For the same scenario, using 8W LED bulbs, the cost drops to $30.81 a year, a savings of about $200 a year, or $2000 over a decade. I recently bought two standard LED bulbs at Home Depot for $4 apiece. You can get them cheaper online, and Dollar Tree even had some for $1 for a while. I found the cheaper kind don't necessarily last as long - the vaunted 10 or 20-year lifespan may be overstated (how can you claim a 20-year design life on a product on the market only a few years?).
The price of incandescents has risen in recent years, while LEDs have dropped in price. Not long ago, a single LED bulb would run $20 - then they dropped to $10. Today they are two for $8 and even less online. No doubt the prices will level off, eventually. As production of incandescent bulbs dries up, the cost will go up - and has already. They used to sell for under a dollar, but today they can be a few bucks.
Of course, an incandescent only lasts about 1000 hours, whereas an LED can last ten times a long. In our scenario, we're burning the bulbs about 3000 hours a year, which may not be realistic. Like I said, the incandescent ceiling lights in our house were never replaced until today - well over a decade after they were installed. But then again, they don't get used much.
How long an incandescent bulb lasts depends on a number of factors. How often it is turned on and off is a big factor. When you apply power to an incandescent bulb, it is basically a dead-short and there is a huge inrush current. Once the "filament" heats up, this current drops off. But it is the on/off switching that blows out incandescent light bulbs, which is why they often were seen to "blow" when switched on. It is also why those Guinness-Book-Of-World-Records light bulbs that have burned for decades were never switched off and usually installed in public buildings like fire houses and the like.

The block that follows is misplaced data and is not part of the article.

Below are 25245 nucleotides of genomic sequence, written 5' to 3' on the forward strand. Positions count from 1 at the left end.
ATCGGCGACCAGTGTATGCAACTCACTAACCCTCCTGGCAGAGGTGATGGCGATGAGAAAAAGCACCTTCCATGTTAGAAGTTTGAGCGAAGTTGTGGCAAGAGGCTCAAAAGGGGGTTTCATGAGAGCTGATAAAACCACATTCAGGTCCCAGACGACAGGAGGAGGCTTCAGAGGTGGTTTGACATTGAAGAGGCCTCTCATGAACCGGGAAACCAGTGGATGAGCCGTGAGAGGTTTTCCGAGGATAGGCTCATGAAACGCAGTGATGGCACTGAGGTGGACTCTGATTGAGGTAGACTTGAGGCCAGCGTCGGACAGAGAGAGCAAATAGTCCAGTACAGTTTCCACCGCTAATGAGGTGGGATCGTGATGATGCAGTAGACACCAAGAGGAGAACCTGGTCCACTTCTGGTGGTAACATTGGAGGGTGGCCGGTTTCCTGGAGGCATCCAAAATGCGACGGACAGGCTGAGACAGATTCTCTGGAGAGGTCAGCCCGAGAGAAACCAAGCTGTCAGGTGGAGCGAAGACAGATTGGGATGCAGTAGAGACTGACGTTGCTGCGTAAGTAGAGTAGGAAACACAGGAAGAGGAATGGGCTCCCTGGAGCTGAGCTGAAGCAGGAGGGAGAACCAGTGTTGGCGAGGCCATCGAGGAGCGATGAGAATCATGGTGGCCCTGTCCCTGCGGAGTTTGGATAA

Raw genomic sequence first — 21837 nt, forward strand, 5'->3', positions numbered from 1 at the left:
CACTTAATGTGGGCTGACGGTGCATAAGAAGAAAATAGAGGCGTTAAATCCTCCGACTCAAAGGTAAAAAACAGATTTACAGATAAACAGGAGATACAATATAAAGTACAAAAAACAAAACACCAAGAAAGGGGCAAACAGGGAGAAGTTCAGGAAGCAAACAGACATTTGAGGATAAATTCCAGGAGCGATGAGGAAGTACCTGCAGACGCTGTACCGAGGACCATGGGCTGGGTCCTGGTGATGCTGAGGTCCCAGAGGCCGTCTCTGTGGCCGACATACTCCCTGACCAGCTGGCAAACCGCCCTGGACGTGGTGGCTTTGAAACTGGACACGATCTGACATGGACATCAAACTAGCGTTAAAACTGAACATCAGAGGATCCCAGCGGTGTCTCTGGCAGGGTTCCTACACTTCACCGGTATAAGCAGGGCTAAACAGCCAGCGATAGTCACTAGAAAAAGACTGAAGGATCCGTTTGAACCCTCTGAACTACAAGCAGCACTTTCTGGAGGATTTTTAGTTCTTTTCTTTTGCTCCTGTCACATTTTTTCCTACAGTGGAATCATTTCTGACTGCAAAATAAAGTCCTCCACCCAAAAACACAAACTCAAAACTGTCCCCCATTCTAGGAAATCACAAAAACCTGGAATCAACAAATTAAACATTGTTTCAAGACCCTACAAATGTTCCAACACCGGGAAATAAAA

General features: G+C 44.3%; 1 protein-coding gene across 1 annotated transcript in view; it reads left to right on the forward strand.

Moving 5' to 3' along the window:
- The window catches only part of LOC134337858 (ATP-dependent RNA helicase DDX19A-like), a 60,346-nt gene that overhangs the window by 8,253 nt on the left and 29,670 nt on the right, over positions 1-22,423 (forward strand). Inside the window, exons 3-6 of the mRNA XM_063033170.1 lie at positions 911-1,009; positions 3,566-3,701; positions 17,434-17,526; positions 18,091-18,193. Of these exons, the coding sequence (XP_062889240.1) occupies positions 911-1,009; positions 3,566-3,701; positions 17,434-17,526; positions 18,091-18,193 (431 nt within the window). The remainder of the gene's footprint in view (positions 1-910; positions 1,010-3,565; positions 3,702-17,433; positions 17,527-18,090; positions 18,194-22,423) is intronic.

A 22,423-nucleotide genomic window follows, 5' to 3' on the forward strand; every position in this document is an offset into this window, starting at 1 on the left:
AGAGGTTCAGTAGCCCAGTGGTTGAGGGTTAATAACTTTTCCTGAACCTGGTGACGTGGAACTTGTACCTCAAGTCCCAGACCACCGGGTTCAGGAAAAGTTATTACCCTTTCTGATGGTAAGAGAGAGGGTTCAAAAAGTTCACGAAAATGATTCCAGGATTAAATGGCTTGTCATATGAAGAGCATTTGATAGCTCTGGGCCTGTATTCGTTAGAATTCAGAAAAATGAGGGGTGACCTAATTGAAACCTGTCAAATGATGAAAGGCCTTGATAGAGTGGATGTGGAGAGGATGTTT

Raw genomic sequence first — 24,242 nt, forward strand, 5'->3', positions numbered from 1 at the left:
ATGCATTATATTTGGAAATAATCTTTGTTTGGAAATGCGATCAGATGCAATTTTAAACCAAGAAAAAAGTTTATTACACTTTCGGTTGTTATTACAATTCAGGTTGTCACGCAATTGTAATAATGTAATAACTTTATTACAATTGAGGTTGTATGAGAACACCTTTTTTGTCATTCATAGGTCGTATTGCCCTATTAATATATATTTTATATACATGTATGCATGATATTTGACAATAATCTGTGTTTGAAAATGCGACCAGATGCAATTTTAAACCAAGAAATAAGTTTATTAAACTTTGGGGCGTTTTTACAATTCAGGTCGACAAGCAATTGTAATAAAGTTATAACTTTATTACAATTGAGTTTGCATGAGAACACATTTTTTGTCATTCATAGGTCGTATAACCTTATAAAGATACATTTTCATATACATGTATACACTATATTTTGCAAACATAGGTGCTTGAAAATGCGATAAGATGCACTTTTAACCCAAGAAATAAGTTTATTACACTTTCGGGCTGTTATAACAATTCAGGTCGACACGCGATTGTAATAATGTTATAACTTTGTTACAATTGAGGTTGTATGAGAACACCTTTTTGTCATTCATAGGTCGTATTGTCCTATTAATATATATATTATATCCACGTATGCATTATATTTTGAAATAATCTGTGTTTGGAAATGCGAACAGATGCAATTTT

But assuming normal usage, the cost of incandescent bulbs will pay for themselves handily in lifetime alone. The $4 bulb I bought today would replace ten incandescent bulbs, and that means an equivalent cost of 40 cents per incandescent bulb - a price I haven't seen since I was in grade school. Assuming an average cost of 80 cents per incandescent (per the USA today article from 2013) and ten bulbs replaced three times a year (per our scenario) we are talking about $8 a year in bulb cost, which means a savings of $4 a year by going to LED.
But the real savings is in the electricity. Now granted, maybe my lighting scenario is a bit overblown. You can always save energy by turning lights off and maybe in the past a lot of people did this (I know we did). Now that lighting is cheap, maybe people will be less inclined to turn lights off when they leave a room - that is the problem with efficiency - it defeats itself.